Grahic Jump Location
Figure 1.

Markov model schematic.

The 6 alternatives to the right of the decision node (square box) represent the 6 strategies for comparison, each progressing within the Markov model. The shaded boxes represent the Markov model transitions for progression of diabetic macular edema. Visual acuity categories 1 through 6 represent states of visual acuity (Table 1). Solid arrows represent possible worsening (progression) within a given month, and dashed arrows represent the potential for improvement or progression within a given month while receiving treatment. On-treatment states are subject to risk for complications (arterial thromboembolic events, glaucoma, cataracts, and other major or minor complications). In the base case, treatment was stopped after 1 y for all strategies or sooner if an arterial thromboembolic event or severe glaucoma occurred. VEGF = vascular endothelial growth factor.* Off or after treatment.

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Figure 2.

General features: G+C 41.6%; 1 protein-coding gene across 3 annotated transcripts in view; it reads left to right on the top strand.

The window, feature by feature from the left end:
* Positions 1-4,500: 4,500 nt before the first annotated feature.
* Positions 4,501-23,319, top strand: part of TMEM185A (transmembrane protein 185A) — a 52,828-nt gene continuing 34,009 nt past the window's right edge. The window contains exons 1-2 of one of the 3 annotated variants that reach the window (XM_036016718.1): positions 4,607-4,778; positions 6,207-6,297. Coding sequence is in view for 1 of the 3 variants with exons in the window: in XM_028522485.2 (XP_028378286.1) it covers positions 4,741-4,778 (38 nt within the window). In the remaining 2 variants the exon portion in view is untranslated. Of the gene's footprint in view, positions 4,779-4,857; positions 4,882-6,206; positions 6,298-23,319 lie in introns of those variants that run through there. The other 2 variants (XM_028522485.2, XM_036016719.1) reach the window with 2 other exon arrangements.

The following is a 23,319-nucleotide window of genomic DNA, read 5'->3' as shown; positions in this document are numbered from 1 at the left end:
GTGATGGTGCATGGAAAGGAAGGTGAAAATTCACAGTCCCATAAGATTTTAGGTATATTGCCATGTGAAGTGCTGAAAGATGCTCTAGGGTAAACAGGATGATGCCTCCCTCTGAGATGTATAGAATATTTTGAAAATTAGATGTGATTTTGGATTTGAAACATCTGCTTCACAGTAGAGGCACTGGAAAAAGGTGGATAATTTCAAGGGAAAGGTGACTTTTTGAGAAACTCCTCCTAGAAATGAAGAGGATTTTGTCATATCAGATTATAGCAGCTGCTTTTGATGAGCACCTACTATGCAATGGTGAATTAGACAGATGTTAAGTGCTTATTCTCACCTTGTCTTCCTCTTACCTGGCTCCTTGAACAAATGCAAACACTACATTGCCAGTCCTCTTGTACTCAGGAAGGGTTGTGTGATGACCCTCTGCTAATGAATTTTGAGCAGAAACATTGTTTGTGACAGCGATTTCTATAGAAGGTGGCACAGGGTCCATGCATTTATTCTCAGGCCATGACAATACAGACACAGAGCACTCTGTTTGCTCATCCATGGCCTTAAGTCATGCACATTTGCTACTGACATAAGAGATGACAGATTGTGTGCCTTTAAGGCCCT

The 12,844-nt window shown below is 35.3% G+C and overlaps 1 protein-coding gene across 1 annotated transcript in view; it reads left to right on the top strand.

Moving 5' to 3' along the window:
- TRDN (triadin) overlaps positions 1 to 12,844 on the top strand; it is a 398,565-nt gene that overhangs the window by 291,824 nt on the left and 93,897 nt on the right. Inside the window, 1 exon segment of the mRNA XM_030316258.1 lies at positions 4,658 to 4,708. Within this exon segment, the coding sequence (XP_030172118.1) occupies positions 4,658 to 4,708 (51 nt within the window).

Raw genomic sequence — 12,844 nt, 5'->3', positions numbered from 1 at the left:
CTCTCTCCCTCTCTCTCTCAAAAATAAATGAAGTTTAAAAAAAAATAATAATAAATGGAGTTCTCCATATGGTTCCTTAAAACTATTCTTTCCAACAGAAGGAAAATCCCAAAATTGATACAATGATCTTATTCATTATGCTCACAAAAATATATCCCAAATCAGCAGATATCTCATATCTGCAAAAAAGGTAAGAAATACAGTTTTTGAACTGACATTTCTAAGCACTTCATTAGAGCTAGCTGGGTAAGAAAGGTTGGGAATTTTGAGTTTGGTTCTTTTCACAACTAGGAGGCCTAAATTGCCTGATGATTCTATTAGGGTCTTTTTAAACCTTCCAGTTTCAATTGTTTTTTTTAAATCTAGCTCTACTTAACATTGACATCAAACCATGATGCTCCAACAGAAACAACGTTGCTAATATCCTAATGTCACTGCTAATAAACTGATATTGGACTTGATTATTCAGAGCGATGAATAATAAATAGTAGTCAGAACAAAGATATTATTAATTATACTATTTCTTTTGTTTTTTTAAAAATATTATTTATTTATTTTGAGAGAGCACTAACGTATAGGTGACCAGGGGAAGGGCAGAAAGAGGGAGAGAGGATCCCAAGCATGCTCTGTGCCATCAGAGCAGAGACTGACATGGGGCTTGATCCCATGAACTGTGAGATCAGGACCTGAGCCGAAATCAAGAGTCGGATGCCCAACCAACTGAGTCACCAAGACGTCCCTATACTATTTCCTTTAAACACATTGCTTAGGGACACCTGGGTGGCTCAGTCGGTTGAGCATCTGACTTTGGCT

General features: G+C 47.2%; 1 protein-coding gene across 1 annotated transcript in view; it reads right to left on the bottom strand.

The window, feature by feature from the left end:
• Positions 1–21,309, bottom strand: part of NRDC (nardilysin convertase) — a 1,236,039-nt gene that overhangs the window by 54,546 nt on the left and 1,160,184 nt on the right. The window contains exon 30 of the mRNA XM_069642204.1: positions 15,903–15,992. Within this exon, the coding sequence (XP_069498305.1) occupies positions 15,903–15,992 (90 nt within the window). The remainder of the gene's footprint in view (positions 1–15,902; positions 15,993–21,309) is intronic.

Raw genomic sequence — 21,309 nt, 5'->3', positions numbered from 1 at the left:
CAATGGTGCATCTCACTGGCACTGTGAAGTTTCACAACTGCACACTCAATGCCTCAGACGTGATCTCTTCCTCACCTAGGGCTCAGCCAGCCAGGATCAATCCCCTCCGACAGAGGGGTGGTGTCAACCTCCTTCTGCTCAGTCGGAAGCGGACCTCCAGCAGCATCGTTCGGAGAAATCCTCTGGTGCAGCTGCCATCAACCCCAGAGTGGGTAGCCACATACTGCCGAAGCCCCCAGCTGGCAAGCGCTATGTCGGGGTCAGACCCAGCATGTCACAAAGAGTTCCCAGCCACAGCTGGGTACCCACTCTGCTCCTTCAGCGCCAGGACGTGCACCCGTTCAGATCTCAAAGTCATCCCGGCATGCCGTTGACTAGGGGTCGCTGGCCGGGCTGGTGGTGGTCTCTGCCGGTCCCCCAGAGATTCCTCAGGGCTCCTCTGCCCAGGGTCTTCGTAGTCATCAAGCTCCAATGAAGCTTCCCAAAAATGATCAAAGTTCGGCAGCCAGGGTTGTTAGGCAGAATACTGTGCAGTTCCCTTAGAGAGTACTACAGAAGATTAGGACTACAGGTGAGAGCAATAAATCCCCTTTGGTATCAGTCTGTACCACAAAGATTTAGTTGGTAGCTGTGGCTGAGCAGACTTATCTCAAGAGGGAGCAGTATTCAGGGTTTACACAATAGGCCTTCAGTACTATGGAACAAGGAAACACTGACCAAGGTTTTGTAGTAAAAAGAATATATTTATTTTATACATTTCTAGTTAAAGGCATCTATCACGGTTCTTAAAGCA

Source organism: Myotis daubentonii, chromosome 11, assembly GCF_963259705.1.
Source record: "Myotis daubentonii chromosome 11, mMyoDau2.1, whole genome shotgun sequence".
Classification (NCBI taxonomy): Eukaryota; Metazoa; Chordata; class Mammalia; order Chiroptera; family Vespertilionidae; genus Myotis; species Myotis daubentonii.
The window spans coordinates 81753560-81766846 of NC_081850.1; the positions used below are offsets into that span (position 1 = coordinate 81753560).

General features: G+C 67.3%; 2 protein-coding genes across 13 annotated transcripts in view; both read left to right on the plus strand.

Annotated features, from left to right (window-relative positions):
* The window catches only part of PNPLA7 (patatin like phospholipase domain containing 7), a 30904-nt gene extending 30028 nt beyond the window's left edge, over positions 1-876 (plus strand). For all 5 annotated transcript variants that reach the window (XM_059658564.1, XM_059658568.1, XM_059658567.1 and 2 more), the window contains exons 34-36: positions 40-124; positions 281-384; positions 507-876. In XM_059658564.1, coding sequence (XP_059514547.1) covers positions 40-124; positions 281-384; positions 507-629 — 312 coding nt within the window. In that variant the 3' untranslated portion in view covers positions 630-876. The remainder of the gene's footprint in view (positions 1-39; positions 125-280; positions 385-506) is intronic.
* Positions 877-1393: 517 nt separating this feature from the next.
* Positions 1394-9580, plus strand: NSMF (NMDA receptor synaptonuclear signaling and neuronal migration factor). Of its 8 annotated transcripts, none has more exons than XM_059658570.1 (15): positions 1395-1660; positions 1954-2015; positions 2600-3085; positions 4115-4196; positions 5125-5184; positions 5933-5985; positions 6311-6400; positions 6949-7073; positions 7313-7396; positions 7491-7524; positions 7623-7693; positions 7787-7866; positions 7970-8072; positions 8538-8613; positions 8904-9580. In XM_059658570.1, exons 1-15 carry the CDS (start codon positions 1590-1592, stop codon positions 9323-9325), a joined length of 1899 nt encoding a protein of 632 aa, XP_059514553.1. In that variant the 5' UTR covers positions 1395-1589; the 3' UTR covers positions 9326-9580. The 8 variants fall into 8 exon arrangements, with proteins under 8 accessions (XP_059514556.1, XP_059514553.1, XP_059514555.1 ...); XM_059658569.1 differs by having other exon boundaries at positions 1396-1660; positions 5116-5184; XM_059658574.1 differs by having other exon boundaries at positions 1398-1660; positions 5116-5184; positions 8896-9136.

One-year treatment and lifetime treatment cost-effectiveness frontiers.

Discounted lifetime costs and QALYs associated with the 6 strategies. The top panel represents the main analysis, with 1 y of treatment with lifetime follow-up. The bottom panel represents lifetime treatment with 3 VEGF inhibitor injections per year (monotherapy or combination therapy), 1 triamcinolone injection per year (monotherapy or combination therapy), 1 laser treatment every other year in laser monotherapy, and no additional laser treatments in combination therapy strategies. The solid black line indicates the cost-effectiveness frontier, which represents the most cost-effective series of strategies (achieving the greatest relative benefit for the lowest cost). The ICERs are indicated in dollars per QALY, representing the cost of additional effectiveness relative to the next best strategy (this figure compares the preferred strategy of laser therapy plus VEGF inhibitors with laser therapy plus triamcinolone, with an ICER of $12 410/QALY with 1 y of treatment and an ICER of $26 477/QALY with treatment over a lifetime). The strategies that form the cost-effectiveness frontier (laser therapy plus triamcinolone and laser therapy plus VEGF inhibitors, each depicted with a solid black circle) dominate those to the right of the frontier (gray circles) because they are more cost-effective and cost less (strong dominance) or have a better cost-effectiveness ratio (weak dominance). ICER = incremental cost-effectiveness ratio; QALY = quality-adjusted life-year; VEGF = vascular endothelial growth factor.